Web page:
I know this is not among my “usual” blog topics. But I think it is worth talking about. We see this sort of stuff mentioned too much.
I shared an observation on friendship the other day on Instagram with only “close friends.” Doing that apparently subsequently led to the algorithm shoving this at me in a scroll, and I saved it because I wanted to know more. I had not seen it before:
I thought her statement was so sad that I wanted to see the full video. Here it is just below, posted in August 2019. It has had over 5.5 MILLION views so far:
The video having gone “super-viral,” she wrote nine months ago in the currently “pinned” comment:
I recorded this when I had around 9 subscribers. And for the first 9 months or so this video garnered around 300 veiws. the algorithm picked it up and bam!
Her channel has 110,991 more subscribers now… and Myra West presumably now has at least lots of online new friends. I watched the video and then scrolled some of the (huge number of) comments. In some respects its sudden popularity is probably nightmarish for her; of course she never expected so many people would ever watch it… and some often decidedly critically so (but that is the internet, as we know).
Despite its tsunami of visitors and the stresses that likely causes her, obviously she decided it is better to leave it up than to delete it. Indeed many commenters I scrolled through sympathized with her and – younger ones especially – shared that they have “no friends,” too. Reading some of those commenters, I found myself thinking also that there seems to be a misunderstanding among younger people about the nature of friendship and how friendships arise.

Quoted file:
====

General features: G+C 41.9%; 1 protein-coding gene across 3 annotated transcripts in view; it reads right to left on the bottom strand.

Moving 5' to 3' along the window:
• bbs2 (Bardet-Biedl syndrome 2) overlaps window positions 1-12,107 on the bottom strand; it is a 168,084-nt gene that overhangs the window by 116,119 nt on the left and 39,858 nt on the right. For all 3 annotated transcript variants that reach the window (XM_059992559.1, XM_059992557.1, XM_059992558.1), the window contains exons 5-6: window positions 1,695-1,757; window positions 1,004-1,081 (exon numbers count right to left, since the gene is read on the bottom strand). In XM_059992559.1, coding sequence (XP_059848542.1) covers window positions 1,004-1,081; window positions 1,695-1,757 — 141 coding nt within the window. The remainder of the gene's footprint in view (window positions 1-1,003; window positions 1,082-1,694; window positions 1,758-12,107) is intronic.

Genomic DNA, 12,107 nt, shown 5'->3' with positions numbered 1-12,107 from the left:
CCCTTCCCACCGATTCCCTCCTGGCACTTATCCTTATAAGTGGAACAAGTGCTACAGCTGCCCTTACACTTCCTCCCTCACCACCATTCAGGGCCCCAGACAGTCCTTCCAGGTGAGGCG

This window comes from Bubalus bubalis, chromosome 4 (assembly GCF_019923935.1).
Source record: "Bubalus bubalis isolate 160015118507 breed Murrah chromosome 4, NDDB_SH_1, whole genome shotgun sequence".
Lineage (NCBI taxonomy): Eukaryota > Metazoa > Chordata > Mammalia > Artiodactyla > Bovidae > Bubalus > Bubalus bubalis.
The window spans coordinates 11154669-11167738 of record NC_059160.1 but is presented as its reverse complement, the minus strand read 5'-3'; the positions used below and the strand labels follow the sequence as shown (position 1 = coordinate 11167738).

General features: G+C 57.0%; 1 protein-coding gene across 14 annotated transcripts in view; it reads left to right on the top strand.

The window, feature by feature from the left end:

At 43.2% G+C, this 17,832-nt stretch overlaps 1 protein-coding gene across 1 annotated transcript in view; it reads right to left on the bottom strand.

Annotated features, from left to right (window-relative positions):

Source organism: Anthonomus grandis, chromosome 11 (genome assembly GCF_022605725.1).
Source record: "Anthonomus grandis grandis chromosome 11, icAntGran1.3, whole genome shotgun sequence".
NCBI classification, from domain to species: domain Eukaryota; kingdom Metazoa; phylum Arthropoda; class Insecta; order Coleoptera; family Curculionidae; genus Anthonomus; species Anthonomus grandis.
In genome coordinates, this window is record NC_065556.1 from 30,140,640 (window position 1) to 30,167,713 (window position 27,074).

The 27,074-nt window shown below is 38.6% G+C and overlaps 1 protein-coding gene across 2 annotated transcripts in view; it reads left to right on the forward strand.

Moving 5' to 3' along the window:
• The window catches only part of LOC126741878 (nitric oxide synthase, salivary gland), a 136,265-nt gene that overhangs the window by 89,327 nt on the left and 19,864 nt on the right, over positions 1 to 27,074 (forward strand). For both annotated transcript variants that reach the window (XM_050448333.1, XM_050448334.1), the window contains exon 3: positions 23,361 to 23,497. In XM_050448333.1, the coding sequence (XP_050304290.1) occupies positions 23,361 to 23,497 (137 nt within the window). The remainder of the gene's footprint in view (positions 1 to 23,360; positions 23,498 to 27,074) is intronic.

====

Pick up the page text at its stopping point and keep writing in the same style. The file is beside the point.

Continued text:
Although homeschooled as a pre-teen, Myra says she entered state school at age 12, so was then tossed in with other teens. In this she is not uncommon, but US teens and young adults often seem to use the word “friends” synonymously with acquaintances who are just “classmates.” (I once did, too.) If you are in Myra’s general age group and feel at least something of the same way, it is worth bearing in mind that you were in school with your classmates not because they were “friends” but because – particularly in the US state system – you simply lived in the same school district. You did not necessarily have anything more in common with them than geography: you were living in your parents’ house on Broad Road near the river, and “Sally” happened to live with hers on Washington Street, and “Maria” with hers on Second Street, and you all ended up on the school bus together. (Indeed, homeschooled children are in much the same boat: they know other children nearby purely because they live nearby. She also says her relationship with her family is “non-existent,” but as she does not elaborate I am not sure what that truly means so I am sticking here with friendship.)
She shares as well school socializing problems that, having happened only a few years before, understandably still loom large in her mind at age 21, but nearly all will in years to come almost certainly recede into the past and she may even forget most of them. (Or at least much better contextualize them. Nearly everything that was TERRIBLE at 16 is not nearly as relevant at 40.) Her life that she recounts stretches back essentially from the letter “C” (her current age 21) all the way back to “A” (her infancy). As of now, she has barely gotten started in life; she has to get from “D” to “Z” ahead of her. Thus her perspective – and that of many other young people generally – is, unsurprisingly, myopic and far too limited… and that is not a criticism, it is just a statement of reality. (Again, I once held much the same view.)